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This article in JEQ

  1. Vol. 30 No. 6, p. 1887-1895
    Received: Dec 4, 2000

    * Corresponding author(s): sacryer@dowagro.com
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Predicted 1,3-Dichloropropene Air Concentrations Resulting from Tree and Vine Applications in California

  1. S. A. Cryer * and
  2. I. J. van Wesenbeeck
  1. Dow AgroSciences, 9330 Zionsville Road, Indianapolis, IN 46268


The preplant soil fumigant 1,3-dichloropropene (1,3-D) is effective for nematode control and is expected to further replace methyl bromide (MeBr) as MeBr use is phased out. Acute human exposure to soil fumigants is managed in part by using buffer zones between treated fields and occupied structures. The required buffer zone for 1,3-D in California is 91.4 m (300 ft) for all uses. However, a 30.5-m (100-ft) buffer setback is desired for 1,3-D to be an important replacement for MeBr in the orchard and vineyard markets. The Industrial Source Complex Short-Term model, Version 3 (ISCST3) was used to simulate township-wide long-term average and short-term air concentration distributions of 1,3-D. The Gaussian plume model ISCST3 can be used to assess dispersion of air pollutants and pollutant concentrations on receptors from a variety of sources and in diverse airsheds. Long-term and daily-average air concentrations can be compared with the California permitted chronic or acute toxicity endpoints, respectively, to assess the potential risk for individuals living within the township at the proposed buffer setback. Modifications to ISCST3 were made for specific nonpoint-source agricultural constraints and management practices. Chronic and acute air concentration distributions of 1,3-D with a 30.5-m buffer constraint around treated fields are similar to currently permitted air concentration distributions in California. Refinement of exposure as a function of buffer distance, application rate, and field size is possible due to the resolution of the simulation and external post-processing capabilities. Simulated examples of 1,3-D acute and chronic exposure cumulative distributions are presented.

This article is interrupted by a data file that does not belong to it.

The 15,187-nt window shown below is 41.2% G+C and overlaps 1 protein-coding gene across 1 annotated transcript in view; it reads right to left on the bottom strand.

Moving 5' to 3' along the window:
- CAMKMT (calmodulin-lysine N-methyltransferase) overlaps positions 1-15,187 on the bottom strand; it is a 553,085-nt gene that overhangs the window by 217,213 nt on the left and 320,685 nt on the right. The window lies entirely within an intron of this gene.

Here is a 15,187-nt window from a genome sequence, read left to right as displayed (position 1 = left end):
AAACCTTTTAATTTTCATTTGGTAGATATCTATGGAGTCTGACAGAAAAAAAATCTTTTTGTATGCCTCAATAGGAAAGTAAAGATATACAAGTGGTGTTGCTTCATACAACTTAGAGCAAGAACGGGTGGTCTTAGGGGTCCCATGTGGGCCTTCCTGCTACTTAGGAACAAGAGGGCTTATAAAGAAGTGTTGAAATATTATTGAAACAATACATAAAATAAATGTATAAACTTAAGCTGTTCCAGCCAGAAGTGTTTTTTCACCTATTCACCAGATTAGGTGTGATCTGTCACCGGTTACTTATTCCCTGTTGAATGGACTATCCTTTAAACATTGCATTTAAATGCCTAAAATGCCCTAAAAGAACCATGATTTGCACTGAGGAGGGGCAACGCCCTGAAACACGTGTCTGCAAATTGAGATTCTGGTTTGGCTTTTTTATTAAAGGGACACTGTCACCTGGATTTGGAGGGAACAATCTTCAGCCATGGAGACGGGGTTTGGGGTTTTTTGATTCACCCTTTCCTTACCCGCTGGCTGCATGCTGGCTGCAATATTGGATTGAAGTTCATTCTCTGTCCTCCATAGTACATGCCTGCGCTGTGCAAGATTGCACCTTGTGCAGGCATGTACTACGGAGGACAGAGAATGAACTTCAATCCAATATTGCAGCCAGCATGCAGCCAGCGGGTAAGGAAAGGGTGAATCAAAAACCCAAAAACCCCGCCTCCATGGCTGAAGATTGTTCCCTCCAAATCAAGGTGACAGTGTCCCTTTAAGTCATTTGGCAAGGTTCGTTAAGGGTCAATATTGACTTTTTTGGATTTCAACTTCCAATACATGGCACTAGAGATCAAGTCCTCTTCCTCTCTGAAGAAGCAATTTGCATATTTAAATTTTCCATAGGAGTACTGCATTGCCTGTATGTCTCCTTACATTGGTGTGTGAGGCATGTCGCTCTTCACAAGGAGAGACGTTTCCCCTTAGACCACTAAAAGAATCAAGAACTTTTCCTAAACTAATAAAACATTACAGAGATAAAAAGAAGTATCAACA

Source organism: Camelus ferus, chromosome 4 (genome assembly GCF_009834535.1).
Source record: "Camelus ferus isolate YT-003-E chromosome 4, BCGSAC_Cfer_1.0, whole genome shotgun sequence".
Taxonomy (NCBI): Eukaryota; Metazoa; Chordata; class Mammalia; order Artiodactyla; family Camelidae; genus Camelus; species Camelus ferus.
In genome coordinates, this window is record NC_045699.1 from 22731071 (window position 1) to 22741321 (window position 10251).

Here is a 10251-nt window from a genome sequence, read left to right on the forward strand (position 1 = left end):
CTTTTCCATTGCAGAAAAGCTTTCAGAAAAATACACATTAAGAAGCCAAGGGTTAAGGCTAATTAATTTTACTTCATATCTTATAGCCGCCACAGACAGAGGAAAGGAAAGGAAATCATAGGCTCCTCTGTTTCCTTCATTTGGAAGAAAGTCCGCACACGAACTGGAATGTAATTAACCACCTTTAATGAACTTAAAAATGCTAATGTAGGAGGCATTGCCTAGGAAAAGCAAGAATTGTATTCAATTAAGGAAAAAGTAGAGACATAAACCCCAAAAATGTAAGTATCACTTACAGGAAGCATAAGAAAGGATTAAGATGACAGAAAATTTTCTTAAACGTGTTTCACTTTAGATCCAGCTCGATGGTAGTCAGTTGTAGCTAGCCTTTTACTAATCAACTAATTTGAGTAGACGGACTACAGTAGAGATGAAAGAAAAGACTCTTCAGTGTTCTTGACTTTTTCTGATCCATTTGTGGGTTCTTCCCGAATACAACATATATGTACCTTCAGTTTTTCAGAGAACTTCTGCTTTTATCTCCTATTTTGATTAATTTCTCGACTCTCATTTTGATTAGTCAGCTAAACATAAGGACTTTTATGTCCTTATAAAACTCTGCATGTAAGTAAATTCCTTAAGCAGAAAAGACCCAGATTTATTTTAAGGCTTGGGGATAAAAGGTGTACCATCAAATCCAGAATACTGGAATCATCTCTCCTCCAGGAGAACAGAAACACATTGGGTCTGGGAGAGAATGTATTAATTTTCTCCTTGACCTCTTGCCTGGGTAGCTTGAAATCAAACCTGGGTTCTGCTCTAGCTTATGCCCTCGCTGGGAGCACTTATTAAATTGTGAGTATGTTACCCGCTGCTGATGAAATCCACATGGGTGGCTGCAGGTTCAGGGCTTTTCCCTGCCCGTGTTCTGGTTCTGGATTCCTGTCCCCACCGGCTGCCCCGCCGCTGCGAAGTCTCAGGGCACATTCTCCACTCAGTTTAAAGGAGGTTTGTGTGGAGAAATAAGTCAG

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Copyright © 2001. American Society of Agronomy, Crop Science Society of America, Soil Science SocietyPublished in J. Environ. Qual.30:1887–1895.